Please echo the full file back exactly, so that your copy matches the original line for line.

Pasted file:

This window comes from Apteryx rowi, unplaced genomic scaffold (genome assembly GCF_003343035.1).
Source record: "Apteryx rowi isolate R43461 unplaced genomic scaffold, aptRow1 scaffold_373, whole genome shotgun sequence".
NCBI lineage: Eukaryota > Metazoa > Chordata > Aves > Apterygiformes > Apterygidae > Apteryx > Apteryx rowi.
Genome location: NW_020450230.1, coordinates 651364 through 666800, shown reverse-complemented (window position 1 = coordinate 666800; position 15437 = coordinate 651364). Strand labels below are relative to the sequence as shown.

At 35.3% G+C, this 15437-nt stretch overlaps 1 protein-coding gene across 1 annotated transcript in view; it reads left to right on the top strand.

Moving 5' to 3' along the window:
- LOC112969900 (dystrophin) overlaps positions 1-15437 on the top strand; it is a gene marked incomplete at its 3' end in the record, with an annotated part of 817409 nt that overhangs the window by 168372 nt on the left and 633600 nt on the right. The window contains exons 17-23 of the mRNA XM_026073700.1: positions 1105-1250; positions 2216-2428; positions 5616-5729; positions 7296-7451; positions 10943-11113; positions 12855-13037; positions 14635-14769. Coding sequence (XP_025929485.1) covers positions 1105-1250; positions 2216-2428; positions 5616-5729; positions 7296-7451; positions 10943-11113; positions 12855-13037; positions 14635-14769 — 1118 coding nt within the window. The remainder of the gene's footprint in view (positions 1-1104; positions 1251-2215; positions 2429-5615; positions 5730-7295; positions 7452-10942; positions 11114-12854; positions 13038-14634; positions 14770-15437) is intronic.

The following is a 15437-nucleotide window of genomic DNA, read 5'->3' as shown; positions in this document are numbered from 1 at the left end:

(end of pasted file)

This window comes from Apteryx rowi, unplaced genomic scaffold (genome assembly GCF_003343035.1).
Source record: "Apteryx rowi isolate R43461 unplaced genomic scaffold, aptRow1 scaffold_373, whole genome shotgun sequence".
NCBI lineage: Eukaryota > Metazoa > Chordata > Aves > Apterygiformes > Apterygidae > Apteryx > Apteryx rowi.
Genome location: NW_020450230.1, coordinates 651364 through 666800, shown reverse-complemented (window position 1 = coordinate 666800; position 15437 = coordinate 651364). Strand labels below are relative to the sequence as shown.

At 35.3% G+C, this 15437-nt stretch overlaps 1 protein-coding gene across 1 annotated transcript in view; it reads left to right on the top strand.

Moving 5' to 3' along the window:
- LOC112969900 (dystrophin) overlaps positions 1-15437 on the top strand; it is a gene marked incomplete at its 3' end in the record, with an annotated part of 817409 nt that overhangs the window by 168372 nt on the left and 633600 nt on the right. The window contains exons 17-23 of the mRNA XM_026073700.1: positions 1105-1250; positions 2216-2428; positions 5616-5729; positions 7296-7451; positions 10943-11113; positions 12855-13037; positions 14635-14769. Coding sequence (XP_025929485.1) covers positions 1105-1250; positions 2216-2428; positions 5616-5729; positions 7296-7451; positions 10943-11113; positions 12855-13037; positions 14635-14769 — 1118 coding nt within the window. The remainder of the gene's footprint in view (positions 1-1104; positions 1251-2215; positions 2429-5615; positions 5730-7295; positions 7452-10942; positions 11114-12854; positions 13038-14634; positions 14770-15437) is intronic.

The following is a 15437-nucleotide window of genomic DNA, read 5'->3' as shown; positions in this document are numbered from 1 at the left end: